Our Actions and Goals

SDG 15: Life on Land

Protect, restore, and promote sustainable use of terrestrial ecosystems, sustainably manage forests, combat desertification, and halt and reverse land degradation and halt biodiversity loss
15. Life on Land

Our goals in action

Research and innovation

Canada’s largest inland field station

[Photo of Queen's University Biological Station]

For almost 70 years, students have collaborated with international researchers at the Queen’s University Biological Station (QUBS), one of the premier scientific field stations in Canada. Teams conduct leading-edge research and participate in courses spanning ecology, evolution, conservation, geography, and environmental science.  For example, researchers have access through the Fowler Herbarium to more than 140,000 plant specimens from Kingston and surrounding areas, the Canadian Arctic, and Russia dating back to the mid-1800s. 

The QUBS Mandate focuses on providing opportunities for teaching and research in biology and related sciences. It also promotes using active stewardship and best management practices to conserve local terrestrial and aquatic environments, and biodiversity. QUBS offers several different programs through the Elbow Lake Environmental Education Centre and Eco-Adventure Camp that complement  the Ontario Kindergarten to Grade 12 curriculum and provide opportunities for students  to explore and measure local biodiversity through field-based scientific investigation.

Growing research at Queen's

Students and researchers have access to the Queen's University Phytotron to conduct plant research and other biological applications. The Phytotron is comprised of six climate-controlled greenhouse compartments and 26 growth chambers housing more than 150 tropical, subtropical, and Mediterranean plant species.

[The exterior of the Queen’s University Phytotron facility located above the Biosciences Complex.]

Tracking polar bears

Polar bears have seen their ecology markedly impacted by climate change. Queen’s researchers Stephen C. Lougheed, Peter Van Coeverden de Groot and Graham Whitelaw received government funding to monitor the impacts of environmental change on these majestic creatures. Their project, BearWatch, combined cutting-edge genomics with Inuit traditional knowledge to develop a non-invasive biomarker toolkit and community-based monitoring program.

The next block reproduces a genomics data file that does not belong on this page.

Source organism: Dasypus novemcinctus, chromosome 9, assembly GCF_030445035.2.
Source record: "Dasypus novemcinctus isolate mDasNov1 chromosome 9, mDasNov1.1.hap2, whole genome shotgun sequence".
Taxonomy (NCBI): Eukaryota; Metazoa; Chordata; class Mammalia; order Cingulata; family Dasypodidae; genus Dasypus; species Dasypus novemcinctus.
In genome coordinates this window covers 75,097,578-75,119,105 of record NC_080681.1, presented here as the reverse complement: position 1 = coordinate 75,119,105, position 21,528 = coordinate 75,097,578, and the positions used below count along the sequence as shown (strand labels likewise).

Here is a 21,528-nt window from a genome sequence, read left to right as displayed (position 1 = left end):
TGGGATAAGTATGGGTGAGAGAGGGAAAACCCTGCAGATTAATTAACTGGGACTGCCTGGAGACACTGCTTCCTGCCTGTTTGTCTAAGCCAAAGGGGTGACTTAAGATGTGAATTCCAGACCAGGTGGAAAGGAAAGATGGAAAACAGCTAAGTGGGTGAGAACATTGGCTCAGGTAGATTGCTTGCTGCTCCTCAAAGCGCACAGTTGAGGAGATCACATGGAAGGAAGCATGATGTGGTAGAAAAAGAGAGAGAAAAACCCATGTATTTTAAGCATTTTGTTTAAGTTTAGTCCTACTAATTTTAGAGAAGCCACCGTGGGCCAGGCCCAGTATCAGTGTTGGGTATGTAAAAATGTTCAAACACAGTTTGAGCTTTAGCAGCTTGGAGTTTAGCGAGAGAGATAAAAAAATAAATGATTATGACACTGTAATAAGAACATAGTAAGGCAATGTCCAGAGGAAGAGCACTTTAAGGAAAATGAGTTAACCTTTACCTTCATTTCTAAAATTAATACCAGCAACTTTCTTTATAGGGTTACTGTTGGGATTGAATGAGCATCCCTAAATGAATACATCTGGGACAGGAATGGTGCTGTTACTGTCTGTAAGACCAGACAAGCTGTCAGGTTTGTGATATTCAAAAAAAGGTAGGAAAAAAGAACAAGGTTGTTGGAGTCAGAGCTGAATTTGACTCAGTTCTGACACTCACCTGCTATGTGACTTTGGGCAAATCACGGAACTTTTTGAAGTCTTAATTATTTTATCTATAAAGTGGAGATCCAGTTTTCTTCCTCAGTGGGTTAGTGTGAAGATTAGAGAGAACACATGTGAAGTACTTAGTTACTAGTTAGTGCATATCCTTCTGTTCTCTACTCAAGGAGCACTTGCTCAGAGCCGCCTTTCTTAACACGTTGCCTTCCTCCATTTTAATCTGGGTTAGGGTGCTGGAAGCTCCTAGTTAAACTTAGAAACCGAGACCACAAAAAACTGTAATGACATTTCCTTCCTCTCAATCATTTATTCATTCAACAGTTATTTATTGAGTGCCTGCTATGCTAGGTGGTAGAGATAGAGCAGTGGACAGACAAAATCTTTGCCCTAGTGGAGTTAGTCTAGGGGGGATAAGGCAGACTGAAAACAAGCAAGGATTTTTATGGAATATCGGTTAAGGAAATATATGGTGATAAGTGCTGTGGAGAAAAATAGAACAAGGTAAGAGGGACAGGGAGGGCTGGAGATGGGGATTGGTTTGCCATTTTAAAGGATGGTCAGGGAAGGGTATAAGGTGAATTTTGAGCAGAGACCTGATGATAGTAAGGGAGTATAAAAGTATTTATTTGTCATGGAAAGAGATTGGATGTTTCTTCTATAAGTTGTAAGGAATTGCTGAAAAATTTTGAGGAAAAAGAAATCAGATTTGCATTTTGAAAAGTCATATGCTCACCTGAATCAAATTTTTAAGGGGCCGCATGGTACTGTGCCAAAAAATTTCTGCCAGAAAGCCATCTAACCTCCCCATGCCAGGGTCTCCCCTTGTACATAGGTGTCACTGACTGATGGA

[Queen's Art of Research photo: Polar Bear Denning by Scott Arlidge]

Queen's Art of Research Submission: Polar Bear Denning by Scott Arlidge, MES Student (School of Environmental Studies), Coral Harbour, Nunavut

Community impact

Consulting with Indigenous communities

Given Queen’s historical connection to Anishinaabe and Haudenosaunee territories, the university is committed to strengthening connections with local Indigenous communities. Our partnerships with Indigenous communities and organizations are an essential asset in developing our Indigenous-focused academic programs, research, and policies at Queen’s.

The Indigenous Community Research Partnerships (ICRP) is an online, open repository of educational resources authored by Queen’s Group for Ethics and Engagement in Indigenous Community Research Partnerships and designed to assist researchers who are new to research with Inuit, Métis, and First Nations communities, or who are researchers-in-training. The training resources will operationalize required regulatory policy requirements and research directives, ensure equitable inclusion of Indigenous and Western oriented knowledge in research systems, and, in the case of Indigenous-specific enquiry, to privilege or give primacy to Indigenous ways of knowing and doing.

Global reach

Urban planning beyond our borders

The School of Urban and Regional Planning collaborates with public and private organisations across Canada and the world to exchange ideas and develop ongoing research and training programs that aim to meet the challenges of a rapidly evolving urban environment.

Across the ocean, into the forest

On the grounds of Queen’s UK campus, Bader College at Herstmonceux Castle in East Sussex, England, sustainability and biodiversity are combined to help nurture and preserve the natural environment, while providing a living lab for students, staff, and members of the public. Sustainability and biodiversity initiatives have been incorporated into student programming, public events, and estate management as they implement strategies and practices to rewild the grounds.

[Aerial photo of Bader College in East Sussex, England]

Administration and operations

[Line drawing of a bag of groceries with the number >42%]

Queen’s loves local food! Between May 2022 and April 2023, 45% of our food served on campus came from suppliers within a 500 km radius.

Protecting birds on campus

When a Queen’s student presented research on bird collisions on campus, the Office of Sustainability installed collision reduction film on campus windows. Combining research with sustainability, the installation has brought people from across the university together to protect the local environment.

Sustainable use of campus land

Development is a major threat to wildlife habitats. Our Campus Master Plan calls for the conservation, restoration, and sustainable use of terrestrial ecosystems associated with the university and identifies stringent conditions for new developments on campus.

[Students walk down Professors’ Walk on Queen’s University campus. ]